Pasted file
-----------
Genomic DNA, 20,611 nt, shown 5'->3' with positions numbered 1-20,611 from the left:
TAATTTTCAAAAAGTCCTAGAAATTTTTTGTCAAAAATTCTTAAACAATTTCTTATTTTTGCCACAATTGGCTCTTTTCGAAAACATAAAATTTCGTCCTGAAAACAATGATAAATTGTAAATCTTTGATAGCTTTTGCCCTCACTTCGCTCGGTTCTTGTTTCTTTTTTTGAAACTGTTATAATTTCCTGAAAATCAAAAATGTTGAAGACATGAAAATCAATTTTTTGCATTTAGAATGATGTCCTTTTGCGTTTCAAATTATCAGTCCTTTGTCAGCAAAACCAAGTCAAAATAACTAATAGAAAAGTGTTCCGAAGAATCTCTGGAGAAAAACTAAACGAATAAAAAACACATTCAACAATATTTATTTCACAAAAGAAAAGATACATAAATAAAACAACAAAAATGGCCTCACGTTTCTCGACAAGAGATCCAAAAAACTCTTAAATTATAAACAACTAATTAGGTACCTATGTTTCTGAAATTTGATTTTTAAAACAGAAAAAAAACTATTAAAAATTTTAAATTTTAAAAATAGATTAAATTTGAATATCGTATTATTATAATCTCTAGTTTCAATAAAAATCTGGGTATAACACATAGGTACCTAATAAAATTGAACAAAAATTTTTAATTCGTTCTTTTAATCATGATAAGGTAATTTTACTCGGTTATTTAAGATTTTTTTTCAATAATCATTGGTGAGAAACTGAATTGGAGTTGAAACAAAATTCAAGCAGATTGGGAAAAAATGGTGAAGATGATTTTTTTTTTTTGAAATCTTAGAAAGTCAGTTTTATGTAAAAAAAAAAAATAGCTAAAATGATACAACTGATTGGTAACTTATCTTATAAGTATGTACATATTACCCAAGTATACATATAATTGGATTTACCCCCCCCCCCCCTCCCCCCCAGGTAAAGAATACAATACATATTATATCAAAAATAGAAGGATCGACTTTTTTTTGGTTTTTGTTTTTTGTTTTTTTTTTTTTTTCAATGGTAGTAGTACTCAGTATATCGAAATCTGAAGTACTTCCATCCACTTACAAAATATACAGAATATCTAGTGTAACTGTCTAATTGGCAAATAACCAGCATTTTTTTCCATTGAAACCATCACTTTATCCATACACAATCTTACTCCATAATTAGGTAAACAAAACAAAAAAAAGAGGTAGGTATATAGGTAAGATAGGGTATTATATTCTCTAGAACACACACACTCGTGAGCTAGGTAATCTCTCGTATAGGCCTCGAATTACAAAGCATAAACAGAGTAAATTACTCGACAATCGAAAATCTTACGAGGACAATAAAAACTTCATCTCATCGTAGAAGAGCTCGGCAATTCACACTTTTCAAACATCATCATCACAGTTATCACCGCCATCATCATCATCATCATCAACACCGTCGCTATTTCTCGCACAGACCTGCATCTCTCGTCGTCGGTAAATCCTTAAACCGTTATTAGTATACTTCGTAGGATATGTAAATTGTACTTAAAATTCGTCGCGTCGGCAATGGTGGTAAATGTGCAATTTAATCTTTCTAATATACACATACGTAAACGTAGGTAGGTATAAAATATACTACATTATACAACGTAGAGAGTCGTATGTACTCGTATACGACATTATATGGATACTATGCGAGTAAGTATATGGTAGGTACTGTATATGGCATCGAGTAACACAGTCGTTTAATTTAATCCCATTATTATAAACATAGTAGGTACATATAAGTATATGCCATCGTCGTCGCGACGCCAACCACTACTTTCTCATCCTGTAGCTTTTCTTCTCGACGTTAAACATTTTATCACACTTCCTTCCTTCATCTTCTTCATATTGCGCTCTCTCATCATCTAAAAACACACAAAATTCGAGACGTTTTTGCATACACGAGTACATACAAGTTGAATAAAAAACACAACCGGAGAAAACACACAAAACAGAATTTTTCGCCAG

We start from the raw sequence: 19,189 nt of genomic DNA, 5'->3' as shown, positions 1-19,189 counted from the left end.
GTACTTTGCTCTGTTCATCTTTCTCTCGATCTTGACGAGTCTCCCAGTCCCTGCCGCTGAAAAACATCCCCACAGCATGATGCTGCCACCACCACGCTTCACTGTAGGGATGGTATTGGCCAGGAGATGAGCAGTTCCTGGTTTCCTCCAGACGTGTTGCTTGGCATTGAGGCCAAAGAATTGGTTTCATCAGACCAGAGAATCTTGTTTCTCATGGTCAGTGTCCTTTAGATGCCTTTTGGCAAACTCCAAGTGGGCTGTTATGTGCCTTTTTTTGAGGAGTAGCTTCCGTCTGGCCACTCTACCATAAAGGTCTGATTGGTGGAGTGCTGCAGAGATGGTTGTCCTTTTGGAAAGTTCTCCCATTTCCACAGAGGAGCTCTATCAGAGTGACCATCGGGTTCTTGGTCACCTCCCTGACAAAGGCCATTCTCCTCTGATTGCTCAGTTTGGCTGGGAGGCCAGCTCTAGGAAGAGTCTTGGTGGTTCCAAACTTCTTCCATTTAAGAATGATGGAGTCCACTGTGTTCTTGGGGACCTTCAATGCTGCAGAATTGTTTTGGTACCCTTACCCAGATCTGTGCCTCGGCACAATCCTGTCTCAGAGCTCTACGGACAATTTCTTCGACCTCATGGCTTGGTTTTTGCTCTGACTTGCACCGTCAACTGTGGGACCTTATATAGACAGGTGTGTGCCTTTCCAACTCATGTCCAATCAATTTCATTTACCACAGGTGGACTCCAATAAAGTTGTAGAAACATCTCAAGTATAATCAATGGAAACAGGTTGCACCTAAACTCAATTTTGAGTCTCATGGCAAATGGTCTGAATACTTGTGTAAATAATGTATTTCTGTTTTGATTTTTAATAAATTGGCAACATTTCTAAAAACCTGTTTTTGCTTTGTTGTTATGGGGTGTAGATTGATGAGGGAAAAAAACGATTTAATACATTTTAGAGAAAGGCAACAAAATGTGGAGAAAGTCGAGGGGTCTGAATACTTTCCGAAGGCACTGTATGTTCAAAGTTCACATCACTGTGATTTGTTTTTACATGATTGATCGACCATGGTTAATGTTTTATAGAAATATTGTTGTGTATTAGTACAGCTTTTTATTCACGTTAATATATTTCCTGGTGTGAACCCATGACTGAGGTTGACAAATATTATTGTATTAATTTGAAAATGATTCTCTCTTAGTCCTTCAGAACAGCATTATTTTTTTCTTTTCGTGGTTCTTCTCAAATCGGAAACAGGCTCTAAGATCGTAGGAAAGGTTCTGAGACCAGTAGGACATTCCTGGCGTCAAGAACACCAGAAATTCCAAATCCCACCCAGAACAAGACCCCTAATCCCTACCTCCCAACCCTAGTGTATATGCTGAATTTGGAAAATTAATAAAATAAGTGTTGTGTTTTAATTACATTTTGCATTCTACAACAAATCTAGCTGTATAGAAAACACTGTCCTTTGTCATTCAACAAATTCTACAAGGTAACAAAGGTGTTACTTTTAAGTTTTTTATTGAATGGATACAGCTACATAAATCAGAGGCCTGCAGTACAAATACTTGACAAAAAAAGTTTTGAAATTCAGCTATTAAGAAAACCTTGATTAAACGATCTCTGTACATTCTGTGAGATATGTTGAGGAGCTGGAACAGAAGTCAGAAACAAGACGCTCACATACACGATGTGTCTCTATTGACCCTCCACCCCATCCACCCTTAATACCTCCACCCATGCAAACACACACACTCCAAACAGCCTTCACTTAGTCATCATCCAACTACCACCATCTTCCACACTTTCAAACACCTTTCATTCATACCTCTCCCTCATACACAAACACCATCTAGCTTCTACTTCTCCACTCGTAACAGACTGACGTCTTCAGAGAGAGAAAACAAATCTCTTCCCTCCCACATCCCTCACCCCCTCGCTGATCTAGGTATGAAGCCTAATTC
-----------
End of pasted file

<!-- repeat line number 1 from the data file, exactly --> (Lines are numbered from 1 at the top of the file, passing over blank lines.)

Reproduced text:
Genomic DNA, 20,611 nt, shown 5'->3' with positions numbered 1-20,611 from the left: